The Conservative Party is determined to privatise the NHS, while at the same time telling us that it is safe in their hands, and the Labour Party in office made a good start on their project through the private finance initiative, which loaded the NHS with huge amounts of debt to private developers. PFI solved some short-term problems  but it predictably turned out to be as good a long-term strategy as taking money from loan sharks.  Never sensible, the problems of PFI were exacerbated by the financial crisis, which has turned it into total disaster.

There are many in parliament who stand to gain personally from the privatisation of the NHS, while others have a doctrinal opposition to the welfare state. Many of those of us who grew up with it still know how important it was in our lives, in many cases literally live-saving, and still bless Nye Bevan for his vision and determination.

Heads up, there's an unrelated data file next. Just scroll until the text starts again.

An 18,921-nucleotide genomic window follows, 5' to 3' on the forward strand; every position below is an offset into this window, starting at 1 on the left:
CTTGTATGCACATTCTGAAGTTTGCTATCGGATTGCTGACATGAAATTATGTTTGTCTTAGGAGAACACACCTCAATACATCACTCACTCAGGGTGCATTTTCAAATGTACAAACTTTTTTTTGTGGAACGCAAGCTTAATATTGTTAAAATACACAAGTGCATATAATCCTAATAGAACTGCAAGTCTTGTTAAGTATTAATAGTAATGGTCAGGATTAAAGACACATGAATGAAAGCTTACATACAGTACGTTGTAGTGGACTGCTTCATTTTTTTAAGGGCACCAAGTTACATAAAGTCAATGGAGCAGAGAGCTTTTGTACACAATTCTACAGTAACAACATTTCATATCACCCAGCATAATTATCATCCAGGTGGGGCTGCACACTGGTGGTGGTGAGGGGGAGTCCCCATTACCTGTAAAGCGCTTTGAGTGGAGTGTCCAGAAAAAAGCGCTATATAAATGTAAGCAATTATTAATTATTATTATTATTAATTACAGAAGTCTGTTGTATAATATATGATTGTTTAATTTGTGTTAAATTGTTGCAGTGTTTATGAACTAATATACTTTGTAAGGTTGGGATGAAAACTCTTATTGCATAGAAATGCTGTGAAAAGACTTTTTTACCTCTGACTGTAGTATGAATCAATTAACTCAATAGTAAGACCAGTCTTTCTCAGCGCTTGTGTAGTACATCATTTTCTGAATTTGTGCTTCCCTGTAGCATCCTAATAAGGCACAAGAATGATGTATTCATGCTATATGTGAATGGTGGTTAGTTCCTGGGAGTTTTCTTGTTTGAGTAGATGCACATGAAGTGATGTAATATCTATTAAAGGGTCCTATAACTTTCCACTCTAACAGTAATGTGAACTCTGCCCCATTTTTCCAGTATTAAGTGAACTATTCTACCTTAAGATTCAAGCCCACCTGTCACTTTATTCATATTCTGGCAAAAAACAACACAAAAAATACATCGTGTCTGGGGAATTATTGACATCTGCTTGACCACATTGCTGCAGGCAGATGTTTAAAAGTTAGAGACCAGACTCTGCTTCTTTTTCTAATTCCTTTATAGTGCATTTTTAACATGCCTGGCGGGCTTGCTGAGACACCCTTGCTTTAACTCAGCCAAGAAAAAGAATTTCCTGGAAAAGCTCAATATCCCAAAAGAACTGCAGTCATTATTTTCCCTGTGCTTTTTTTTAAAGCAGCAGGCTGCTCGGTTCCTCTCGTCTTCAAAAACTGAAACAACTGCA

Of course the NHS is not perfect, and there are many aspects which need reform, to cut down on inefficiencies as well as to meet growing demands and medical advances. But although some of the huge changes being made can be dressed up as doing this, most are a back-door privatisation of the NHS, shifting money to suppliers of goods and services.

When Health Secretary Jeremy Hunt lost a court challenge for exceeding his powers in closing down the A&E and other departments at a much needed and clinically and financially successful hospital in Lewisham (to pay PFI debts elsewhere), he appealed and lost again. But instead of obeying the law, he decided to change it, tacking on Clause 119 to the Care Bill going through parliament, a clause which gives him as health minister more or less the power to do anything he likes.

Careful framing helps (see below)